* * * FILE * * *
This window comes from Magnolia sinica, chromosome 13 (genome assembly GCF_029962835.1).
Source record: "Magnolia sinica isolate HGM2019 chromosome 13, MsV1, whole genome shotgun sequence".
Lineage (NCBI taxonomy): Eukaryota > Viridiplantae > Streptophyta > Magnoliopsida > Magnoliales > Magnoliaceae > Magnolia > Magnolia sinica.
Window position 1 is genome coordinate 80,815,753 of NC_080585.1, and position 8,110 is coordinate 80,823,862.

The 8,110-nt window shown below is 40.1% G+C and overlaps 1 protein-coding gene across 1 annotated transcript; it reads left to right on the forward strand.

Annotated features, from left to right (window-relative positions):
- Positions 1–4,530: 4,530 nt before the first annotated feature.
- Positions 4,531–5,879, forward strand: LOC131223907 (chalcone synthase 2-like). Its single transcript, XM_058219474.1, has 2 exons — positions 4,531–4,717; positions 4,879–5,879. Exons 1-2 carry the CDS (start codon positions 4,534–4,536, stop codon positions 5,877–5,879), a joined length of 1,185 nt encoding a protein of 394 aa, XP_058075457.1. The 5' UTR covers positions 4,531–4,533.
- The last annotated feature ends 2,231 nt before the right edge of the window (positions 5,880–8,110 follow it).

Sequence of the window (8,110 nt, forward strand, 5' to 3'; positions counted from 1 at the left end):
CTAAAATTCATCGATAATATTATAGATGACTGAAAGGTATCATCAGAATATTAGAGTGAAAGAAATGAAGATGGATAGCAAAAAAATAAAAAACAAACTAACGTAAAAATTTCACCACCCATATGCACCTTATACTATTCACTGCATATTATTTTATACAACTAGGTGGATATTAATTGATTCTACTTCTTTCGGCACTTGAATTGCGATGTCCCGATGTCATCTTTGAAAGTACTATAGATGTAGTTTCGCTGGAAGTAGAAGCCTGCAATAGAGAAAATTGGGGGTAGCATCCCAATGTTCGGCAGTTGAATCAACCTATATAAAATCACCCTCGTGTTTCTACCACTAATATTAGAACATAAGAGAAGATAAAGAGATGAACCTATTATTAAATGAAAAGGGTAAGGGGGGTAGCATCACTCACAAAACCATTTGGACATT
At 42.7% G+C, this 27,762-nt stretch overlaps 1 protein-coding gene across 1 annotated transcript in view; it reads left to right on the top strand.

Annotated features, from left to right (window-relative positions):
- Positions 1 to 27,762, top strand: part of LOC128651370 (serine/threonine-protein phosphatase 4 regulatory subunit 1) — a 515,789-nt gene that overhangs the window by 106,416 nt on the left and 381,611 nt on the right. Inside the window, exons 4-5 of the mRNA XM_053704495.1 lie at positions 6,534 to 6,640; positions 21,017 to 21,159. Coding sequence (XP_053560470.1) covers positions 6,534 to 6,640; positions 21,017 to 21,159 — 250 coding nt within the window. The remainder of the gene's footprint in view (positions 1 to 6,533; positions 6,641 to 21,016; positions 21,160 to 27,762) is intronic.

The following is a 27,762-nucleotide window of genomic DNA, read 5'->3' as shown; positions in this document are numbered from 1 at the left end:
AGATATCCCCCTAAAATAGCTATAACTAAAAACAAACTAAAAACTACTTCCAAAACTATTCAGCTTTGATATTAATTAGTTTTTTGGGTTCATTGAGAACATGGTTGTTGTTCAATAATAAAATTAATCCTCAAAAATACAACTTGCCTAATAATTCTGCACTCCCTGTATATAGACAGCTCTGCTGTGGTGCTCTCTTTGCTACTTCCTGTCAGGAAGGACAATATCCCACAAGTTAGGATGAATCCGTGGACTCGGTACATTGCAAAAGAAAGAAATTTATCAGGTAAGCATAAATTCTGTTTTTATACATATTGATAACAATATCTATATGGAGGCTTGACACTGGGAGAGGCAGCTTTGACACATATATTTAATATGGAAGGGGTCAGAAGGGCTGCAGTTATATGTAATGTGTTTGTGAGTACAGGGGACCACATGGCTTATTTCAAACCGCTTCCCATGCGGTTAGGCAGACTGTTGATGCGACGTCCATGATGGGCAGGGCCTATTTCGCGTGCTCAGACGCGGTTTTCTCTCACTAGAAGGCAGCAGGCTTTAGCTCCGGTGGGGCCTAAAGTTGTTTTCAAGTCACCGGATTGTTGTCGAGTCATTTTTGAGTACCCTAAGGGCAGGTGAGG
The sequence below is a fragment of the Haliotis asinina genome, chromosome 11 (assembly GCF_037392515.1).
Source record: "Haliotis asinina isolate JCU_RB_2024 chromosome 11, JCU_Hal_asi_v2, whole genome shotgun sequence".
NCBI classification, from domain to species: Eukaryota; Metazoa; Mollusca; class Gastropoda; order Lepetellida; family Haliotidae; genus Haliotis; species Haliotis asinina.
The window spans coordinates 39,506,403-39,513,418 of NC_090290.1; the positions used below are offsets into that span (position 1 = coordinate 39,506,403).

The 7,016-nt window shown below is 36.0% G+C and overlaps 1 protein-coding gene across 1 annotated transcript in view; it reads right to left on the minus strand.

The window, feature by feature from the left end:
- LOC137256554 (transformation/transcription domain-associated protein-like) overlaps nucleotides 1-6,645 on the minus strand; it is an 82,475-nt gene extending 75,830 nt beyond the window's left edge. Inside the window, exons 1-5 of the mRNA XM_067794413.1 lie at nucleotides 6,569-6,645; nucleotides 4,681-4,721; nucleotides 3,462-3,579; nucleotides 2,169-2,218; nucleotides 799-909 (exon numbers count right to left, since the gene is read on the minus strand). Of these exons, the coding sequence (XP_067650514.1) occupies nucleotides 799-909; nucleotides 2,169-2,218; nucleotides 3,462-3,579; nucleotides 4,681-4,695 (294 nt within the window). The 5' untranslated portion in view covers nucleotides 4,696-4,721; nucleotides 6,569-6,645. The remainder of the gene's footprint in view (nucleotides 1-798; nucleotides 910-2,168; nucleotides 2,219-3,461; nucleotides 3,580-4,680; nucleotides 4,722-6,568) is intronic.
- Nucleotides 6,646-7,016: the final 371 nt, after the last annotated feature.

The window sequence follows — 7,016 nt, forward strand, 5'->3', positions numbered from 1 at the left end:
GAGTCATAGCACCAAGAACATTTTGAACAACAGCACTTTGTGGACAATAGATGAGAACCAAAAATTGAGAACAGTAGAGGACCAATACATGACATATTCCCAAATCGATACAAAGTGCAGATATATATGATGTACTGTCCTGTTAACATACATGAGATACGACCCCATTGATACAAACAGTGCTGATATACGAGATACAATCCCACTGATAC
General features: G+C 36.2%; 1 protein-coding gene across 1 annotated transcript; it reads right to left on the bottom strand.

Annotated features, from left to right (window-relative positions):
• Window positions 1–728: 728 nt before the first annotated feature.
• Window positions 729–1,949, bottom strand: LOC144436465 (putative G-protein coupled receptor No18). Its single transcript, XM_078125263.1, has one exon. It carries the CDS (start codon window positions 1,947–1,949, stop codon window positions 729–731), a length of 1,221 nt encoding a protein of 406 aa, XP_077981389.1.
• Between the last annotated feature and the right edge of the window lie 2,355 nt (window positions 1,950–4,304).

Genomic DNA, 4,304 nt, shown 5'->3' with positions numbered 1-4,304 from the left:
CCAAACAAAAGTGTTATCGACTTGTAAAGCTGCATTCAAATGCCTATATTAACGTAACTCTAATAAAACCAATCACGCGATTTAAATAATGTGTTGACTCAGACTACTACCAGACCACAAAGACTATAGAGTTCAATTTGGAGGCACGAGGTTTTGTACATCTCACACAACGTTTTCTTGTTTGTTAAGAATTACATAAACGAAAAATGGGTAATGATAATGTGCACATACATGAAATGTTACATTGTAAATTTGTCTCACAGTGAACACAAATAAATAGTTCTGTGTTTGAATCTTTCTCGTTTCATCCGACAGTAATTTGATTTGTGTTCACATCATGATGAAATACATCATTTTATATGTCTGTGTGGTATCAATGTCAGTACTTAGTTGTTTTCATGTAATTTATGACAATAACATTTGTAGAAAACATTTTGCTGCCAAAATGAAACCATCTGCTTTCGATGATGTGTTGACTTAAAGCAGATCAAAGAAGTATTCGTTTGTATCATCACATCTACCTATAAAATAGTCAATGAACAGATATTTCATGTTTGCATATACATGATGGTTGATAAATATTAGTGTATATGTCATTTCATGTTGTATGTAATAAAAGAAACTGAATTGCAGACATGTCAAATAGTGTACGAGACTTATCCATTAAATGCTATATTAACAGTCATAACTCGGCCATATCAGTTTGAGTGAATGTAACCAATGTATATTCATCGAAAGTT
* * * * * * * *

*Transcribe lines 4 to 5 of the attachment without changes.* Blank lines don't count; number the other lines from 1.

Window position 1 is genome coordinate 80,815,753 of NC_080585.1, and position 8,110 is coordinate 80,823,862.

The 8,110-nt window shown below is 40.1% G+C and overlaps 1 protein-coding gene across 1 annotated transcript; it reads left to right on the forward strand.